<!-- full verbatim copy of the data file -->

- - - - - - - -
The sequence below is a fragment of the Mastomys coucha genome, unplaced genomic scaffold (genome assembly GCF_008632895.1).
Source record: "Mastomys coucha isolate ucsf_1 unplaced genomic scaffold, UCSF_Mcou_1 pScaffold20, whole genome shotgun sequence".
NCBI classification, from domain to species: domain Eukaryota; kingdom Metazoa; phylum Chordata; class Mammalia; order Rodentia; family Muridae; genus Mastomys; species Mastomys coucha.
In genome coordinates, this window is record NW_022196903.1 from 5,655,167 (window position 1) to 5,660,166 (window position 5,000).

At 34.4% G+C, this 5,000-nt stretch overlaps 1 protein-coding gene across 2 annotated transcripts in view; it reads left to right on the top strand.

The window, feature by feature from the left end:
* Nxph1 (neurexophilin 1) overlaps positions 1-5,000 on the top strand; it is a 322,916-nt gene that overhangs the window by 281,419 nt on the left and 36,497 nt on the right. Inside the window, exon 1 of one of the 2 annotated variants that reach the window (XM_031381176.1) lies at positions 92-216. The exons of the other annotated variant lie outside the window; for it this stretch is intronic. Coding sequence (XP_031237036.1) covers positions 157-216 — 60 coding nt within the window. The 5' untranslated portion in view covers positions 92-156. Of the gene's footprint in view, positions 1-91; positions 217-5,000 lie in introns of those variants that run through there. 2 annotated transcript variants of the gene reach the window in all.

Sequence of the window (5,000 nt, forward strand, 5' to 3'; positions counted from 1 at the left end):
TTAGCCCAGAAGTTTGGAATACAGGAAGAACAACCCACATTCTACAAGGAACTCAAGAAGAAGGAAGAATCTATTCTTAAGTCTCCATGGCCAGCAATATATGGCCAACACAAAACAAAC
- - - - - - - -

The sequence below is a fragment of the Mastomys coucha genome, unplaced genomic scaffold (genome assembly GCF_008632895.1).
Source record: "Mastomys coucha isolate ucsf_1 unplaced genomic scaffold, UCSF_Mcou_1 pScaffold20, whole genome shotgun sequence".
NCBI classification, from domain to species: domain Eukaryota; kingdom Metazoa; phylum Chordata; class Mammalia; order Rodentia; family Muridae; genus Mastomys; species Mastomys coucha.
In genome coordinates, this window is record NW_022196903.1 from 5,655,167 (window position 1) to 5,660,166 (window position 5,000).

At 34.4% G+C, this 5,000-nt stretch overlaps 1 protein-coding gene across 2 annotated transcripts in view; it reads left to right on the top strand.

The window, feature by feature from the left end:
* Nxph1 (neurexophilin 1) overlaps positions 1-5,000 on the top strand; it is a 322,916-nt gene that overhangs the window by 281,419 nt on the left and 36,497 nt on the right. Inside the window, exon 1 of one of the 2 annotated variants that reach the window (XM_031381176.1) lies at positions 92-216. The exons of the other annotated variant lie outside the window; for it this stretch is intronic. Coding sequence (XP_031237036.1) covers positions 157-216 — 60 coding nt within the window. The 5' untranslated portion in view covers positions 92-156. Of the gene's footprint in view, positions 1-91; positions 217-5,000 lie in introns of those variants that run through there. 2 annotated transcript variants of the gene reach the window in all.

Sequence of the window (5,000 nt, forward strand, 5' to 3'; positions counted from 1 at the left end):
TTAGCCCAGAAGTTTGGAATACAGGAAGAACAACCCACATTCTACAAGGAACTCAAGAAGAAGGAAGAATCTATTCTTAAGTCTCCATGGCCAGCAATATATGGCCAACACAAAACAAAC